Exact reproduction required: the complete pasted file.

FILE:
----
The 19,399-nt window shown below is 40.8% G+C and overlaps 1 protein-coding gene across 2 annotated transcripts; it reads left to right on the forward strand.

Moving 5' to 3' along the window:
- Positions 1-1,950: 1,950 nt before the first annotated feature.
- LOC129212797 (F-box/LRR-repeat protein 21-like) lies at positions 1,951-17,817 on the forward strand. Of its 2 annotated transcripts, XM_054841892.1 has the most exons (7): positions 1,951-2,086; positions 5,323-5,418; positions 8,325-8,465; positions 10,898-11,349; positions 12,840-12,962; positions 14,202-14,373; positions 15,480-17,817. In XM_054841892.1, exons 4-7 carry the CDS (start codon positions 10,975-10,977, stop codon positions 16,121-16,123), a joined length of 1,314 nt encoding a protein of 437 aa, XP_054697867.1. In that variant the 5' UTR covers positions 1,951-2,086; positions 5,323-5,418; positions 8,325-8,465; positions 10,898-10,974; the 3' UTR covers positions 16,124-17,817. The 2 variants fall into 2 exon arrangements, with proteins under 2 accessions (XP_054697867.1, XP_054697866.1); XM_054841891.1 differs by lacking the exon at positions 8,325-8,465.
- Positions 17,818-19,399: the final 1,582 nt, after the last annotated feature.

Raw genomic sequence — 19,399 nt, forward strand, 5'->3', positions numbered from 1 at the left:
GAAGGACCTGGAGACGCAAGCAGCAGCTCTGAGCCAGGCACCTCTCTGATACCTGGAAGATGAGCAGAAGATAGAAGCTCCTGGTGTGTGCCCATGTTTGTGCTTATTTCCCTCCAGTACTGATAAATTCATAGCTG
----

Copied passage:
The 19,399-nt window shown below is 40.8% G+C and overlaps 1 protein-coding gene across 2 annotated transcripts; it reads left to right on the forward strand.

Moving 5' to 3' along the window:
- Positions 1-1,950: 1,950 nt before the first annotated feature.
- LOC129212797 (F-box/LRR-repeat protein 21-like) lies at positions 1,951-17,817 on the forward strand. Of its 2 annotated transcripts, XM_054841892.1 has the most exons (7): positions 1,951-2,086; positions 5,323-5,418; positions 8,325-8,465; positions 10,898-11,349; positions 12,840-12,962; positions 14,202-14,373; positions 15,480-17,817. In XM_054841892.1, exons 4-7 carry the CDS (start codon positions 10,975-10,977, stop codon positions 16,121-16,123), a joined length of 1,314 nt encoding a protein of 437 aa, XP_054697867.1. In that variant the 5' UTR covers positions 1,951-2,086; positions 5,323-5,418; positions 8,325-8,465; positions 10,898-10,974; the 3' UTR covers positions 16,124-17,817. The 2 variants fall into 2 exon arrangements, with proteins under 2 accessions (XP_054697867.1, XP_054697866.1); XM_054841891.1 differs by lacking the exon at positions 8,325-8,465.
- Positions 17,818-19,399: the final 1,582 nt, after the last annotated feature.

Raw genomic sequence — 19,399 nt, forward strand, 5'->3', positions numbered from 1 at the left:
GAAGGACCTGGAGACGCAAGCAGCAGCTCTGAGCCAGGCACCTCTCTGATACCTGGAAGATGAGCAGAAGATAGAAGCTCCTGGTGTGTGCCCATGTTTGTGCTTATTTCCCTCCAGTACTGATAAATTCATAGCTG